The Fernie Heritage Library compiled a list of books pertaining to Indigenous culture. Photo Submitted

The Elk Valley celebrates Indigenous Peoples Day

With National Indigenous Peoples Day falling on June 21, the Fernie Heritage Library shared a variety of resources throughout the week to celebrate Indigenous culture.

To encourage reading Indigenous themed books, the library compiled a list of children’s titles celebrating their culture, including Fire Song by Adam Garnet Jones, nibi is water, nibi aawon nbiish by Joanne Robertson, and I’m Finding My Talk by Rebecca Thomas.

The library also put together a list of resources for the Awareness and Accountability Project, a local Fernie organization advocating for the rights of Black, Indigenous and people of colour. Pulling resources for adults, they shared a collection of books teaching about the history and culture of both Black and Indigenous peoples.

According to Michelle Kucera-Boyd, community programmer at the library, by living on Ktunaxa land in British Columbia, our culture is intrinsically interwoven with that of Indigenous culture. As such, we must honour and celebrate it as often as possible.

This previous week, Kucera-Boyd’s library programming for children was also Indigenous themed. Both Storytime sessions as well as their Toddlertime session revolved around Indigenous themed books. To further celebrate Indigenous culture, this week’s Reading Club also shared a video of an Indigenous woman named Rowena Marko showing viewers how to make bannock, a fry bread. All videos and recipes can be accessed on their Facebook page.

The Ktunaxa Nation’s Facebook page also shared a post this week, announcing that due to COVID-19, their annual Kootenai Falls gathering was to be held via Zoom on June 19 from 10 a.m. to 12 p.m.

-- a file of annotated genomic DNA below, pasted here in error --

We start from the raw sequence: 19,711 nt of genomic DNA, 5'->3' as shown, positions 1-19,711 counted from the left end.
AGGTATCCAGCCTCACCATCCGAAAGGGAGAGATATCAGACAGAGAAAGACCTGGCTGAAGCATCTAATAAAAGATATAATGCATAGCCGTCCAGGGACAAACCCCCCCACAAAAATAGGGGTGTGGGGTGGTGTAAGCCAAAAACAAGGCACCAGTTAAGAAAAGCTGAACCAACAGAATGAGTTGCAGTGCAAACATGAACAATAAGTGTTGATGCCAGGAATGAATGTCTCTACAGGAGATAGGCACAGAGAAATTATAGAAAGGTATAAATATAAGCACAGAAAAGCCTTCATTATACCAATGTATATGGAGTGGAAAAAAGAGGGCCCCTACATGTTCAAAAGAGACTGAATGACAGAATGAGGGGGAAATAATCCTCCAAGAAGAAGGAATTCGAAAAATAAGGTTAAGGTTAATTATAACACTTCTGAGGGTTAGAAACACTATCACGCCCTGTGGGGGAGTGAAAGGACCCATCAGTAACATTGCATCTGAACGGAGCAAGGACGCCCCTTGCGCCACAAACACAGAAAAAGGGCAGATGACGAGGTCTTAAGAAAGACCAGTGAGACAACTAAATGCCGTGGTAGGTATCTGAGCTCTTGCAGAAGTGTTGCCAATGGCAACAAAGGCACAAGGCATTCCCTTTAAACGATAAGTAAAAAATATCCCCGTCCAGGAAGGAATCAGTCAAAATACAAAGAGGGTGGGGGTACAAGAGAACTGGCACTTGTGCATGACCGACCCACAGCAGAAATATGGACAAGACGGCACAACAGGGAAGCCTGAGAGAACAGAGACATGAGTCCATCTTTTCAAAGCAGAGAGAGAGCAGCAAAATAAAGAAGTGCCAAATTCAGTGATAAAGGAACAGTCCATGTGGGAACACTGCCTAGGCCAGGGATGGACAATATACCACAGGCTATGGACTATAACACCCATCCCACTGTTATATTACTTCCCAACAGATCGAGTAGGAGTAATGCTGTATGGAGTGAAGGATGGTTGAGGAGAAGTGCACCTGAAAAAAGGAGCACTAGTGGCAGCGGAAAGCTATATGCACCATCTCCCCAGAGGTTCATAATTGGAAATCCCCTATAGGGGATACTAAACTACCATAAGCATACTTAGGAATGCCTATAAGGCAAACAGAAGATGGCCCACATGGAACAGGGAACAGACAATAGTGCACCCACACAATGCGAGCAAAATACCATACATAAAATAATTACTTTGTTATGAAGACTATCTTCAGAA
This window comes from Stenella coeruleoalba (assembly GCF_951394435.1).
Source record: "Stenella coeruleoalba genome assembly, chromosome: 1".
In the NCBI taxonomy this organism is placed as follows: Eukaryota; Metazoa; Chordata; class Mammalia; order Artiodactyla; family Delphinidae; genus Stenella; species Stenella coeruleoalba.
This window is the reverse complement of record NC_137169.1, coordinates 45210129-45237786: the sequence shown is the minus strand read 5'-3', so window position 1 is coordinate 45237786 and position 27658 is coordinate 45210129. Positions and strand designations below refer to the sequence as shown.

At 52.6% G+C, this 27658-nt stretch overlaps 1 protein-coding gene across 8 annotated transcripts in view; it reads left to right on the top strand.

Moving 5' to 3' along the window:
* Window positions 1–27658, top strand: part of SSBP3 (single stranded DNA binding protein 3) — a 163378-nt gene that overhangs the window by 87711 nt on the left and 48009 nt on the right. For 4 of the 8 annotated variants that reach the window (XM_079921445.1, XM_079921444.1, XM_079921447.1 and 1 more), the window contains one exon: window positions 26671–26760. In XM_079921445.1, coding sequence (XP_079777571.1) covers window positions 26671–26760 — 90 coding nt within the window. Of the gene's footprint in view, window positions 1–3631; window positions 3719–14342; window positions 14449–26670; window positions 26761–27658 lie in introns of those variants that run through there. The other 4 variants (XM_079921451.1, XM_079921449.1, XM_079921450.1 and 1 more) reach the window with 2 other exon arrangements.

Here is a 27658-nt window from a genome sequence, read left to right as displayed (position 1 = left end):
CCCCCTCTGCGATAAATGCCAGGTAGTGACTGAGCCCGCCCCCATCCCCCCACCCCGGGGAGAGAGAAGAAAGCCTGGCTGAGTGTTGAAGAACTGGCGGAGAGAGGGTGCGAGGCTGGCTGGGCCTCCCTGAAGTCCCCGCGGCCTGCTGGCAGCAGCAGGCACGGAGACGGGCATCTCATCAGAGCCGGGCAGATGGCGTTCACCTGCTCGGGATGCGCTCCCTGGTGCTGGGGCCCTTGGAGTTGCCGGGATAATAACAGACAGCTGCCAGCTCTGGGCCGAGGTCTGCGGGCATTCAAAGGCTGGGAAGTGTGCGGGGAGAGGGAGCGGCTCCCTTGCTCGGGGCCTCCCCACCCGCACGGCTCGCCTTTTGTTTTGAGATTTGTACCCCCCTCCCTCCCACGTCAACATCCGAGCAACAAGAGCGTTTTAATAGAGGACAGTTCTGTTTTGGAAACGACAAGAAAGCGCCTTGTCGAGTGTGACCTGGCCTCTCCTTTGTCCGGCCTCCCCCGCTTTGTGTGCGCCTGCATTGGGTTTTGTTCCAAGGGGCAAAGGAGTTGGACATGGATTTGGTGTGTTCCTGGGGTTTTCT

While celebrations of Indigenous culture carried out throughout the week, The Free Press interviewed Martina Escutin (Shovar), a member of the Ktunaxa Nation, who reminds the Elk Valley that Indigenous culture should be celebrated more often.

“I think Indigenous culture should be celebrated every day. For me it is extremely important, especially with everything happening right now. I think with the society we live in, people of colour, whether they are Black or Indigenous, feel like they need to have an excuse to celebrate who they are, but I think this should happen all the time, and that’s where my language learning platform on Instagram comes in,” said Escutin.

Escutin runs an Instagram account called @Ktunaxa.Learning.Lady, where she teaches her followers the Ktunaxa language. After taking a endangered languages class at the University of British Columbia, she realized how important language is in revitalizing Indigenous communities. After putting off learning how to speak her language for years, Escutin’s university education inspired her to dive into learning once again.

Escutin now uses her Instagram to encourage people to learn and teach languages no matter where they are or what their previous experience may be. Through her social media, she also wants to encourage people of colour to embrace and celebrate their culture, their identity, and their heritage. In light of National Indigenous Peoples Day, she urges everyone to start conversations about Indigenous identity and culture as a way of celebrating it.

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